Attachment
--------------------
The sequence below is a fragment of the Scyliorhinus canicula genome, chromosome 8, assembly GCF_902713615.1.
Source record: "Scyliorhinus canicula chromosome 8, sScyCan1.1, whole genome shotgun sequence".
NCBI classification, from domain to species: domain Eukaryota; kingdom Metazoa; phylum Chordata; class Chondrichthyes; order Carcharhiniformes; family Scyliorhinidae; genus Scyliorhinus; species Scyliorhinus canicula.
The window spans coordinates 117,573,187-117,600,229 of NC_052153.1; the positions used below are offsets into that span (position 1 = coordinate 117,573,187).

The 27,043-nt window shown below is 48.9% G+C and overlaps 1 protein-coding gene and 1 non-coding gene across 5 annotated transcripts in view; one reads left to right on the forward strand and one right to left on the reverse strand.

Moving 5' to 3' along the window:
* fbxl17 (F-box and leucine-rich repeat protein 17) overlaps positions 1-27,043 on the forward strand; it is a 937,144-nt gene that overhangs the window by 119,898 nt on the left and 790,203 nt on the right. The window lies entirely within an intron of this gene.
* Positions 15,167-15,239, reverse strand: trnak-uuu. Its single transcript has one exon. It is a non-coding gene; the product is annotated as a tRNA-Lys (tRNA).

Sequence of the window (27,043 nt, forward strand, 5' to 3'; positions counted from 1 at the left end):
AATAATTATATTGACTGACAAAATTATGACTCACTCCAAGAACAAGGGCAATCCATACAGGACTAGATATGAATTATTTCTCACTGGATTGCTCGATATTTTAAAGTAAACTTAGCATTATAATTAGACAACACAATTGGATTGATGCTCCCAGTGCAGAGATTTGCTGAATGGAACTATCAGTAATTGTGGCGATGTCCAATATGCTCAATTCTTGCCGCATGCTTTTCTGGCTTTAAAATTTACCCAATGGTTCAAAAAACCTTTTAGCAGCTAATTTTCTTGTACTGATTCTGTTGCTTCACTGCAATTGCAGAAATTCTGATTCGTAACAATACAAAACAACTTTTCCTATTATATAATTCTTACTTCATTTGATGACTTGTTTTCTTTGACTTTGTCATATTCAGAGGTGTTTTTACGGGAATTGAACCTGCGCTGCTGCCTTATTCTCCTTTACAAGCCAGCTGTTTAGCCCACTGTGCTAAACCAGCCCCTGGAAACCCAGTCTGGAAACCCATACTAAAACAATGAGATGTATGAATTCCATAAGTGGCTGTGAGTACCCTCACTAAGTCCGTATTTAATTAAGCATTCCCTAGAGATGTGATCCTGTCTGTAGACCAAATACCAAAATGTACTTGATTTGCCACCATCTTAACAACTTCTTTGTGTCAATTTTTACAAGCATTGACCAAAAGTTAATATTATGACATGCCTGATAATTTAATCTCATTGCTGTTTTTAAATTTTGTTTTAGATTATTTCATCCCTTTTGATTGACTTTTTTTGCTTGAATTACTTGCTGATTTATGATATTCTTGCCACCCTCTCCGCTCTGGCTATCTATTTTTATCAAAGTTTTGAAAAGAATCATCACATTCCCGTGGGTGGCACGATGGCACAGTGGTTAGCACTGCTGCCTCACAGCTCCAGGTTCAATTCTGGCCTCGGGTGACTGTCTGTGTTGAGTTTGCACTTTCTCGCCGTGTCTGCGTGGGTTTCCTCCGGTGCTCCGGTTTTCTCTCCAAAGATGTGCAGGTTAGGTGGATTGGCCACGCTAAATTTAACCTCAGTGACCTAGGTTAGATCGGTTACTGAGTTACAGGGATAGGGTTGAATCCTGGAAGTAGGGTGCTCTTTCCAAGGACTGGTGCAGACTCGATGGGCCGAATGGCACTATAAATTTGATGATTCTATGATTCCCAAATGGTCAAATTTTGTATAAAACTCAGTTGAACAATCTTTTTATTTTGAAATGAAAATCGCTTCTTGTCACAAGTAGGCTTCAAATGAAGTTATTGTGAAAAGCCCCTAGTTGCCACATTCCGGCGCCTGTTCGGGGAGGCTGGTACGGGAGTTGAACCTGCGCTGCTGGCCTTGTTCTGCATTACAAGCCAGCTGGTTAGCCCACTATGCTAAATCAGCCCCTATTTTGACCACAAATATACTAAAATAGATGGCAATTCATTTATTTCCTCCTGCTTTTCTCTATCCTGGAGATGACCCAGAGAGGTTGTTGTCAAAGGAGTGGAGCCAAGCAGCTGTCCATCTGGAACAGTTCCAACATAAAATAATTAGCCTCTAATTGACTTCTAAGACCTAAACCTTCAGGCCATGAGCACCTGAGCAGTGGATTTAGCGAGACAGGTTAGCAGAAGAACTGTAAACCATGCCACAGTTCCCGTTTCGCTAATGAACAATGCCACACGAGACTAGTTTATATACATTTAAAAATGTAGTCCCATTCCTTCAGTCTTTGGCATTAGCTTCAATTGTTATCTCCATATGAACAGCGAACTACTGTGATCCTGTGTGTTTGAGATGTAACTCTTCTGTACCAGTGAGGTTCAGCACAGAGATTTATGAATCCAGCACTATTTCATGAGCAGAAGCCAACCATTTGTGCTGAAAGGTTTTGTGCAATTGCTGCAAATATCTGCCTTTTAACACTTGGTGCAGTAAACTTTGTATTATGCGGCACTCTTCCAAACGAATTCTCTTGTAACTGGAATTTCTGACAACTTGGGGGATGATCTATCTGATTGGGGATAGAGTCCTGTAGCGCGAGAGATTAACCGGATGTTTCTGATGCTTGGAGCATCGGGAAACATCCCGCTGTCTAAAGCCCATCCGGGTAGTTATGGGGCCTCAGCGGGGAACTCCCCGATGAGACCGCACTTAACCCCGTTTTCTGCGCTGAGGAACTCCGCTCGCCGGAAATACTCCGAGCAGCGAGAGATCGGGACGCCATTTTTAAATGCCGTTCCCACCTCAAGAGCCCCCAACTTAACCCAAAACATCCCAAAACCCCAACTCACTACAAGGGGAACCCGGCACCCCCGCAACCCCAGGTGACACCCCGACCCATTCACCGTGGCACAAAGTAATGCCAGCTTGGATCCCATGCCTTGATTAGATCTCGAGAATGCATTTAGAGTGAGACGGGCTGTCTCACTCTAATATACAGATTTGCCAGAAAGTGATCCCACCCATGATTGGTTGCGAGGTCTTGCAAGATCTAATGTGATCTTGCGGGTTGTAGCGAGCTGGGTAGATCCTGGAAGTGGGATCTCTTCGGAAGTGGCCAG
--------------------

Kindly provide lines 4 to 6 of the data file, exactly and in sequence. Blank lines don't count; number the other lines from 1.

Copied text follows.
The window spans coordinates 117,573,187-117,600,229 of NC_052153.1; the positions used below are offsets into that span (position 1 = coordinate 117,573,187).

The 27,043-nt window shown below is 48.9% G+C and overlaps 1 protein-coding gene and 1 non-coding gene across 5 annotated transcripts in view; one reads left to right on the forward strand and one right to left on the reverse strand.

Moving 5' to 3' along the window: